soundings. This version is based on an more accurate prediction
between gravity anomaly and depth. In addition is contains many
more depth soundings than all previous versions and has extensive
editing to remove blunders.
_________________________________________________________________________________________
September 2009
Version 5.0 has the identical format as previous versions.
This version includes a significant number of new depth
soundings.
A more complete description of the new data and processing
was prepared for publication in early 2008. This
is a collaborative effort between NGA, NOAA, NAVO and SIO.
The predicted depths are based on the V16.1 gravity anomaly
model in an adjacent directory.
_________________________________________________________________________________________
May 2008
Version 4.0 has the identical format as previous versions.
This version includes a significant number of new depth
soundings, especially for depths between 0 and -300 m.
A more complete description of the new data and processing
will be prepared for publication in early 2008. This
is a collaborative effort between NGA, NOAA, NAVO and SIO.
The predicted depths are based on the V16.1 gravity anomaly
model in an adjacent directory.
This version has gone through 6 iterations of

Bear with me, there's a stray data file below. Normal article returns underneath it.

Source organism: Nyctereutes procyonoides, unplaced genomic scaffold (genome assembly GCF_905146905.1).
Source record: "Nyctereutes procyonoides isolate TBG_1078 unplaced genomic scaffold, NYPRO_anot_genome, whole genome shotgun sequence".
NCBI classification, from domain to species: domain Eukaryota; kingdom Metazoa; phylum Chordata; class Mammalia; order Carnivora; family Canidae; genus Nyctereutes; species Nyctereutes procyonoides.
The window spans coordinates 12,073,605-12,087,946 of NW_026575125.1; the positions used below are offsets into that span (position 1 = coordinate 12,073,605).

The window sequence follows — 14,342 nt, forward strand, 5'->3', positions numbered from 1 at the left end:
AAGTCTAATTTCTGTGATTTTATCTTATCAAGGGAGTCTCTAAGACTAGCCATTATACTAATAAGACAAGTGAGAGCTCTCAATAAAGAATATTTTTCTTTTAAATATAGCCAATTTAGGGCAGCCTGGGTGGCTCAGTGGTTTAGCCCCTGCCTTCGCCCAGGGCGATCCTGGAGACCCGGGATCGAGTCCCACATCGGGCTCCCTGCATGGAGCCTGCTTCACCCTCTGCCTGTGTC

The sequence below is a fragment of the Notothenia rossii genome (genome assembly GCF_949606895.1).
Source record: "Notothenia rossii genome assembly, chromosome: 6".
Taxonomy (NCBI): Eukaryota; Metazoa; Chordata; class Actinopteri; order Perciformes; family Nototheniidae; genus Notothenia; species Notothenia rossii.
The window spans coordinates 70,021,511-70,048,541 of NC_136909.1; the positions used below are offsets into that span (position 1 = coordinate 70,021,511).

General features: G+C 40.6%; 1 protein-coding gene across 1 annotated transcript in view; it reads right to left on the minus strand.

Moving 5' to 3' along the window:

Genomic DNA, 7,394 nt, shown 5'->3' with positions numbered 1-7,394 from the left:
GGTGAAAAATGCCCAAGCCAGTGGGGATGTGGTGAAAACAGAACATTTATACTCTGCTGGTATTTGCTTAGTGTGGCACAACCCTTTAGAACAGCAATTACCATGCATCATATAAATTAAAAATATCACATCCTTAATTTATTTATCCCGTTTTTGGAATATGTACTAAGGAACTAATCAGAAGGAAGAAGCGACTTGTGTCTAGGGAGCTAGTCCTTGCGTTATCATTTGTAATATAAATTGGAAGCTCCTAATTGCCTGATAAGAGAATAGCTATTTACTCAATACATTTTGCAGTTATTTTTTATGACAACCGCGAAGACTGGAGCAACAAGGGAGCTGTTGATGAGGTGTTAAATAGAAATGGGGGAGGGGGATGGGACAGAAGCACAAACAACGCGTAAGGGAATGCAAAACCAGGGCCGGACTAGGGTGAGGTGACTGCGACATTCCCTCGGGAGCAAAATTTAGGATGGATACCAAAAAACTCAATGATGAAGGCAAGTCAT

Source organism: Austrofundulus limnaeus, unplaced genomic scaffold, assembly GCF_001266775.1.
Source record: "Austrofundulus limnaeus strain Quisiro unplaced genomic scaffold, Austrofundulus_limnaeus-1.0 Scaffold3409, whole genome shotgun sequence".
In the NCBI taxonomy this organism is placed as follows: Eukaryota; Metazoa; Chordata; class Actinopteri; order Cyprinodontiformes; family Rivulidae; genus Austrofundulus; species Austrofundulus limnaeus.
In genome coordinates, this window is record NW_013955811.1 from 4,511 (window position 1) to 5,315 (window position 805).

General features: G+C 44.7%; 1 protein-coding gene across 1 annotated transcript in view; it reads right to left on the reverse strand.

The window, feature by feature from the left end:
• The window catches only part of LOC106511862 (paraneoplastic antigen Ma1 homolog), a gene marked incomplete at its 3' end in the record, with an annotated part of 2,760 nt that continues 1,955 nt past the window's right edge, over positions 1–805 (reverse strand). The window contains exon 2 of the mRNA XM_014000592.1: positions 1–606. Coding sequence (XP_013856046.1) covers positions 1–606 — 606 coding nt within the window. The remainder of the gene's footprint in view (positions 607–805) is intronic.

identifying bad tracks, editing the offending profiles and constructing
a new grid. If you find anomalies (there are several remaining)
please send an e-mail with the problem location and we will
address it.
_________________________________________________________________________________________
December 2007
Version 3.0 has the identical format as V1.0. On land areas (except Anartctica)
the land data ov Version 3.0 are identical to Version 2.0 which are identical to
Version 2 of the SRTM30 land data.
1) Ocean data
The ocean data are based on V9.1 of our global predicted depth.
This 1-minute grid includes a significant number of new depth
soundings, especially for depths between 0 and -300 m.
A more complete description of the new data and processing
will be prepared for publication in early 2008. This
is a collaborative effort between NGA, NOAA, NAVO and SIO.
The predicted depths are based on the V16.1 gravity anomaly